The Middle School Years
If you homeschooled your child through the primary grades, you may find that you initially experienced moments of self-doubt, but you managed through the first year (or two or three) and gained confidence to educate your child at home until now!
It is not uncommon for parents to suddenly begin to second-guess themselves all over again as their children approach the early teen years and the parents feel inadequate to prepare their children for high school. And if you are just beginning to homeschool at the middle-school level (usually grades 6–8*), you may be jumping in already at the second-guessing stage.
Take heart—you can do this!
The subject matter will be more complicated as he enters junior high school, but remember that it is not your job to teach your child everything there is to learn; it is your job to:
Know Your Strengths and Limitations
Evaluate your own skills and knowledge, and be willing to utilize other resources as needed to meet your student's higher academic needs. Some options include:
Strengthen the Basics
I call these the 4 Rs: Reading, (w)Riting, ’Rithmetic, and Responsibility!
Let Him Explore His Passions
One benefit of homeschooling is the flexibility to incorporate opportunities for your child to pursue his passions, interests, and talents. Many students dabble in entrepreneurship and develop talents or hobbies that could blossom into future ventures.
Look Ahead to High School
While some students use these years to solidify earlier concepts, others are ready to move into some high-school-level work during junior high years. Many families will begin high school studies in the eighth grade, giving the student an extra year for in-depth studies. Wherever he falls on the timeline, you’ll want to check out HSLDA’s Homeschooling thru High School webpages, bookmarking your favorite pages from our high school consultants!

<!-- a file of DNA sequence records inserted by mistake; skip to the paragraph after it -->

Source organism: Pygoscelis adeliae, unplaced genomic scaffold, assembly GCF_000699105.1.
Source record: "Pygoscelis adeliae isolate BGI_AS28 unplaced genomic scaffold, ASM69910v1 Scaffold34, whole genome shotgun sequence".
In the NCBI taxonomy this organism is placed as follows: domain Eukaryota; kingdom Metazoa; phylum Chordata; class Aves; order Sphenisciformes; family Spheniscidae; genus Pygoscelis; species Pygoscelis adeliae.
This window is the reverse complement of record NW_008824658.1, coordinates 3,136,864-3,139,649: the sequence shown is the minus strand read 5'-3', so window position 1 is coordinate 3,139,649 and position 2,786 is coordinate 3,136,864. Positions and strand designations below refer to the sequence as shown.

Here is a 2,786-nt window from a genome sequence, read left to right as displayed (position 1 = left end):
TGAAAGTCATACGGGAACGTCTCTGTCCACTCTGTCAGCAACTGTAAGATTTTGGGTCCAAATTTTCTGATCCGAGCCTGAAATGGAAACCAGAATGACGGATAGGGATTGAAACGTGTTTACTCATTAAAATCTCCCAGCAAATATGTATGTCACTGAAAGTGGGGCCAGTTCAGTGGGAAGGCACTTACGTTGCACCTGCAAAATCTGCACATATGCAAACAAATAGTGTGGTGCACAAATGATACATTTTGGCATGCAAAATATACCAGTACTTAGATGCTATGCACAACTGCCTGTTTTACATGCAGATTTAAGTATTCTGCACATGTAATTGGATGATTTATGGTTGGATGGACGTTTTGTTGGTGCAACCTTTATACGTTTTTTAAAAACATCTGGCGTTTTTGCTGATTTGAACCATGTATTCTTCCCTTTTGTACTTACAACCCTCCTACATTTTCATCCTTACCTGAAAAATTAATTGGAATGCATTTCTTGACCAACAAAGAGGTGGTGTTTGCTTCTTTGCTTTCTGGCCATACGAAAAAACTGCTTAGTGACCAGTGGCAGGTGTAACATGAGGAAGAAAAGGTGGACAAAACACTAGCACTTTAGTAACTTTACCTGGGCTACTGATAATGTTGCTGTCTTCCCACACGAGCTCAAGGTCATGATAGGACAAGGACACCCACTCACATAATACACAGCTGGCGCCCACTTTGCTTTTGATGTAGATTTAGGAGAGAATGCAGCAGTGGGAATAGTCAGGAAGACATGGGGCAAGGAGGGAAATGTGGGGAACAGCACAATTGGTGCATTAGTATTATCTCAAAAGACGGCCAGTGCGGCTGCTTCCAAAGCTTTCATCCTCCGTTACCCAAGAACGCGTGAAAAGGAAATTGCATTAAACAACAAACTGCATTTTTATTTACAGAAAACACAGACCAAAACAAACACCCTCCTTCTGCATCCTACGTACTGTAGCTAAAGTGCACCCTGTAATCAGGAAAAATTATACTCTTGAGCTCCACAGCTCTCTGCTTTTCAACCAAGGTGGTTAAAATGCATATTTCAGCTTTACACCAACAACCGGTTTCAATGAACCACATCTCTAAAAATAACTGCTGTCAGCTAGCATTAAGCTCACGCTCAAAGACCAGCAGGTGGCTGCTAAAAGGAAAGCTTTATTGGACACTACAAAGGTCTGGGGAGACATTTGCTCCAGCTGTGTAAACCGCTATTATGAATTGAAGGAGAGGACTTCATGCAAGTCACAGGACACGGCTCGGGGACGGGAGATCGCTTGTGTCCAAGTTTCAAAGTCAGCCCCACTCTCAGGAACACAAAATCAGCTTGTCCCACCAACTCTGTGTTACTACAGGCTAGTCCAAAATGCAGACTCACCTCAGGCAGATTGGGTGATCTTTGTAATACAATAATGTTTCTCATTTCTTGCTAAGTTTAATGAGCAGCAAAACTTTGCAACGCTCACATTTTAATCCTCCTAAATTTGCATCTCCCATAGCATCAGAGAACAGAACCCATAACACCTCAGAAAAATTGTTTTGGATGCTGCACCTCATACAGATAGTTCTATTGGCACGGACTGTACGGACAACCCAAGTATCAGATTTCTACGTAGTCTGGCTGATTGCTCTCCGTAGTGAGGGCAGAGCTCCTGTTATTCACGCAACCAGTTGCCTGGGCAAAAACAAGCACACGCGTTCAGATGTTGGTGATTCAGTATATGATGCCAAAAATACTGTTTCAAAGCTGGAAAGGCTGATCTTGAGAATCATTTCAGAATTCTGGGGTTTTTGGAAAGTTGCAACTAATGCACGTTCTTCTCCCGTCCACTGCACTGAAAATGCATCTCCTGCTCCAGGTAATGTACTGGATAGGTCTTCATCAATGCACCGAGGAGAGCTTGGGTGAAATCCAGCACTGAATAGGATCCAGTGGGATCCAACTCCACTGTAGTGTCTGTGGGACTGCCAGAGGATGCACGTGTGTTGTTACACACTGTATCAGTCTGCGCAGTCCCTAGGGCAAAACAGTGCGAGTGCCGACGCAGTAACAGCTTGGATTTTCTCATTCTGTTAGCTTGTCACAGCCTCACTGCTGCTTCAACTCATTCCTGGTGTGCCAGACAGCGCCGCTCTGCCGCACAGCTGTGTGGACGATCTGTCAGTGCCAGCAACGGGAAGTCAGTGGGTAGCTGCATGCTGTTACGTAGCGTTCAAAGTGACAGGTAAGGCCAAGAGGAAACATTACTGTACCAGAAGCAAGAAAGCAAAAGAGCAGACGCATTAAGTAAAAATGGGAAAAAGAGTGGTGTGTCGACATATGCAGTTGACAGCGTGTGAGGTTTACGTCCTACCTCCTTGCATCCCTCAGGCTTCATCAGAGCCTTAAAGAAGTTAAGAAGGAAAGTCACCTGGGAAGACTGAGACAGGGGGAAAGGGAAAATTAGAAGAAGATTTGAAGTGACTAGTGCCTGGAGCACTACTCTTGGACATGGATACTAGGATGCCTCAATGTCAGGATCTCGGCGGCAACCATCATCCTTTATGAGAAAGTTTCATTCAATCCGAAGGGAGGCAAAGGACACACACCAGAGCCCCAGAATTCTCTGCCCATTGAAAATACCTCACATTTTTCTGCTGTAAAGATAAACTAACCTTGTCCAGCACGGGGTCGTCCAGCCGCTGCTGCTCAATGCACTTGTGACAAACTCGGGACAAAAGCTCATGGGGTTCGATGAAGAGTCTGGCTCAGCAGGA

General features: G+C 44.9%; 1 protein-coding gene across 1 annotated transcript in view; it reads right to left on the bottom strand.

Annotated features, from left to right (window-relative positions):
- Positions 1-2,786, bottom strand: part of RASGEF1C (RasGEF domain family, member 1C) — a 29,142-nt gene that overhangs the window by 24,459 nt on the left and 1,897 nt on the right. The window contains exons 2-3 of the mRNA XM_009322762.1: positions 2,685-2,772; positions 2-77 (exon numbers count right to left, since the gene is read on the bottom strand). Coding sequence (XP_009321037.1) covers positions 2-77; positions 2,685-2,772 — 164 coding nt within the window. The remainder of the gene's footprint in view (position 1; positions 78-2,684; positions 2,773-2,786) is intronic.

Keep the Lines of Communication Open
This may be a time of great transition for your young person—physically, emotionally, and spiritually. It can be a challenging age, but she needs your affection, communication, and understanding even more than ever. It is not uncommon for students in this developmental stage to have spiritual questions; don’t take them personally but do take them seriously. What a wonderful opportunity to mentor and disciple your child!
Rachel Bentley Ramey, in See, I Told Me So? (edited by Tammy Cardwell), encourages parents of middle schoolers:
“[Before homeschooling,] my family did not have my heart; my friends did. Though I had a better-than-average relationship with my parents, I had been in government school for six years, spending more time with my friends than my family. I had become peer-dependent Homeschooling—and all the family time that came with it—allowed my mom to change that . [My parents] persevered. Mom could have put me back in school, deciding it was much too wearying to fight with me everyday. She could have given in to the friends and family who insisted that she was too hard on us, that we weren’t going to be ‘socialized’ enough, and that one needs a teaching degree in order to teach effectively . If she had given up, she would never have drawn my heart back . Don't give up. Do not ‘grow weary while doing good, for in due season [you] shall reap if [you] do not lose heart.’ (Galatians 6:9 NKJV)"
*The term middle school is often used interchangeably with junior high school and usually denotes grades 6–8, depending on the school district.